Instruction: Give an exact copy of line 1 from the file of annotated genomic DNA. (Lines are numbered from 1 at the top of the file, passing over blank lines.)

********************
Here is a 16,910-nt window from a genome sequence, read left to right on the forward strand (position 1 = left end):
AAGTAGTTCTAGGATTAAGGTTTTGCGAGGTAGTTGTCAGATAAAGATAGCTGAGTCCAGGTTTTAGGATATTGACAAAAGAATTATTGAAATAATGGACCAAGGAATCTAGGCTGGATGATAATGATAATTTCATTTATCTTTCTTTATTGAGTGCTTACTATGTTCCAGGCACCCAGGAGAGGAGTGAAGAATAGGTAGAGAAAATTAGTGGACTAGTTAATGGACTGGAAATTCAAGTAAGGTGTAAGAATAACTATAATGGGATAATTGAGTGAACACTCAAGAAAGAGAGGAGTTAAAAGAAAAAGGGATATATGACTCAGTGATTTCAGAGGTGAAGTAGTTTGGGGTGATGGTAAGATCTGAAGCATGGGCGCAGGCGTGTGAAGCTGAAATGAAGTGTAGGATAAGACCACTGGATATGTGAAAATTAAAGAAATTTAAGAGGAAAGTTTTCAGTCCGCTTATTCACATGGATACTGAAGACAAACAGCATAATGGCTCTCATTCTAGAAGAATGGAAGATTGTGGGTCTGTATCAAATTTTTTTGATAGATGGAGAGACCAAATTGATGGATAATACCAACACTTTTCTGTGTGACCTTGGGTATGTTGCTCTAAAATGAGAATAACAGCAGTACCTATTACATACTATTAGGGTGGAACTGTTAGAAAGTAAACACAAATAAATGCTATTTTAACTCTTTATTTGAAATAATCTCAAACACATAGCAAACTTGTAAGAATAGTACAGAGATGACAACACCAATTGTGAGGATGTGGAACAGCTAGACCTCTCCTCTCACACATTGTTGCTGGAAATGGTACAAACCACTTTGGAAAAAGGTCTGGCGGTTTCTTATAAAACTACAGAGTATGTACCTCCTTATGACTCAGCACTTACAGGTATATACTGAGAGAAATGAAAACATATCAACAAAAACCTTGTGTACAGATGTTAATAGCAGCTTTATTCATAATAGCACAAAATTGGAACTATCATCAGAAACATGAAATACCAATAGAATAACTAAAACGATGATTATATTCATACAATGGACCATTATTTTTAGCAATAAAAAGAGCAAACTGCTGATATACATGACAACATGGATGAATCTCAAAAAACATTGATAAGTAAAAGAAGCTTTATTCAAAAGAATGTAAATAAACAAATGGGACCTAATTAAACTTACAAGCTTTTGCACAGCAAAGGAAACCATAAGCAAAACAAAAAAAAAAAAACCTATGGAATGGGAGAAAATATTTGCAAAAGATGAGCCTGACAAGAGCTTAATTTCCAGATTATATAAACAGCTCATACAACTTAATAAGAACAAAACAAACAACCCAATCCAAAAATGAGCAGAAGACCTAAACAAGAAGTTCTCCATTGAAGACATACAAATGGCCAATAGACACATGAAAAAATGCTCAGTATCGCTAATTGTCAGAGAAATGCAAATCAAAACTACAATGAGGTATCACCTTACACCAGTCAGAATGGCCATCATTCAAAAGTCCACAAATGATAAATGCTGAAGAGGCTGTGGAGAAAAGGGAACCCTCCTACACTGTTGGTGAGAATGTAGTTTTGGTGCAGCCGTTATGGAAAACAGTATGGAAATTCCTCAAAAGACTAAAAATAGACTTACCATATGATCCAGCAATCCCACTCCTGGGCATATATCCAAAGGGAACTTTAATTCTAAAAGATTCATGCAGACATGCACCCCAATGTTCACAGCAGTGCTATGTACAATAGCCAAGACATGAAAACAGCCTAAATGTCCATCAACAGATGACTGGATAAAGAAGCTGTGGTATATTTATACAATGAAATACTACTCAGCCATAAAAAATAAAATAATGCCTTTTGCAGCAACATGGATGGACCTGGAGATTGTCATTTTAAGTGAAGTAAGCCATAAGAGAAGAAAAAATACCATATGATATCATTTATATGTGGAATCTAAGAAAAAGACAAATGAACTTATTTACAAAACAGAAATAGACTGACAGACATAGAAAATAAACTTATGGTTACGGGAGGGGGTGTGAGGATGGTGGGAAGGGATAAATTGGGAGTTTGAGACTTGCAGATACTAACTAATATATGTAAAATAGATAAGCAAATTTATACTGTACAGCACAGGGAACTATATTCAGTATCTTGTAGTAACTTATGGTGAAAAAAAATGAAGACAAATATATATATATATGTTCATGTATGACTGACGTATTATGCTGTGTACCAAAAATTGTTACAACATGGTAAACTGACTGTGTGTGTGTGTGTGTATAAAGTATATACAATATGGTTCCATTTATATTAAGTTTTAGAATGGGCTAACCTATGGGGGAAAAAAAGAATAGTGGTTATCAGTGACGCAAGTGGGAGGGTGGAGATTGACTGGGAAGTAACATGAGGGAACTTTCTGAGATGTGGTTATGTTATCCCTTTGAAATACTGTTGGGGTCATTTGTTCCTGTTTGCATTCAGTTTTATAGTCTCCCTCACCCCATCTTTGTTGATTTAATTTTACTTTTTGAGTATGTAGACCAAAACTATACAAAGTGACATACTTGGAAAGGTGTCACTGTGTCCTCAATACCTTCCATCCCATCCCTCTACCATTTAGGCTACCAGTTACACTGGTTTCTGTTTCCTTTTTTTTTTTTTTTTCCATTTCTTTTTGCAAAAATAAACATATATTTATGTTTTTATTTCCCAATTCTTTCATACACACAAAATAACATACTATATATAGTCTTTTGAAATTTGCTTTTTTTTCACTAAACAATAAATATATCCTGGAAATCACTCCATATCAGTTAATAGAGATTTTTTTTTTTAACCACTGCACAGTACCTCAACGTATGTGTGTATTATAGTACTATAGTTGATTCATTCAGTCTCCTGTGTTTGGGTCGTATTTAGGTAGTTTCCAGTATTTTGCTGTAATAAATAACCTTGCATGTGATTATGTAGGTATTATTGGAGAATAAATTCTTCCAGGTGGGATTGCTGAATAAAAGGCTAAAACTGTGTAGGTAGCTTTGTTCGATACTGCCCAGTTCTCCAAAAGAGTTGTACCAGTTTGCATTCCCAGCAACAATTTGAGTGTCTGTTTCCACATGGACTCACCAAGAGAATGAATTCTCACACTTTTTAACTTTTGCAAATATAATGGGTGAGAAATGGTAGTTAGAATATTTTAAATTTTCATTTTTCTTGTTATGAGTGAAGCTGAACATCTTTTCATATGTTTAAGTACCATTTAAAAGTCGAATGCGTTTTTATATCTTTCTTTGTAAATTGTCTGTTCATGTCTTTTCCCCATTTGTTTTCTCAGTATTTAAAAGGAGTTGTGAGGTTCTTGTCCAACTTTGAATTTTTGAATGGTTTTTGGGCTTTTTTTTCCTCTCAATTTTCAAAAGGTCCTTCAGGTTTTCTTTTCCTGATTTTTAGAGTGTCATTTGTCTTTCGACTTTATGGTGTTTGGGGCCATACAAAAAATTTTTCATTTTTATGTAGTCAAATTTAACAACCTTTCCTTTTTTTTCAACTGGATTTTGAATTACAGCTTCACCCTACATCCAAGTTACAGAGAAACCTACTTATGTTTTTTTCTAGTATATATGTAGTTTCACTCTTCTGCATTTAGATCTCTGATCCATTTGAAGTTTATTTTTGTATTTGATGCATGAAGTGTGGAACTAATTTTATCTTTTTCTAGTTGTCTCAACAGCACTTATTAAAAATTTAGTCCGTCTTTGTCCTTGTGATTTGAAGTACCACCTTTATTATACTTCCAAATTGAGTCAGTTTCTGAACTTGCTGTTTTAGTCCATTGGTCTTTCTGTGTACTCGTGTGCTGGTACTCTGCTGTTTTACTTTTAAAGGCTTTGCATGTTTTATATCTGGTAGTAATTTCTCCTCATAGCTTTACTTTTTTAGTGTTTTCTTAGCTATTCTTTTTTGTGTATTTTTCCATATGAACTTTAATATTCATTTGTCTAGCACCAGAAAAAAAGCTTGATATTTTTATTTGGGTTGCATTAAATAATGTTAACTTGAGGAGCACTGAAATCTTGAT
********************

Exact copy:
Here is a 16,910-nt window from a genome sequence, read left to right on the forward strand (position 1 = left end):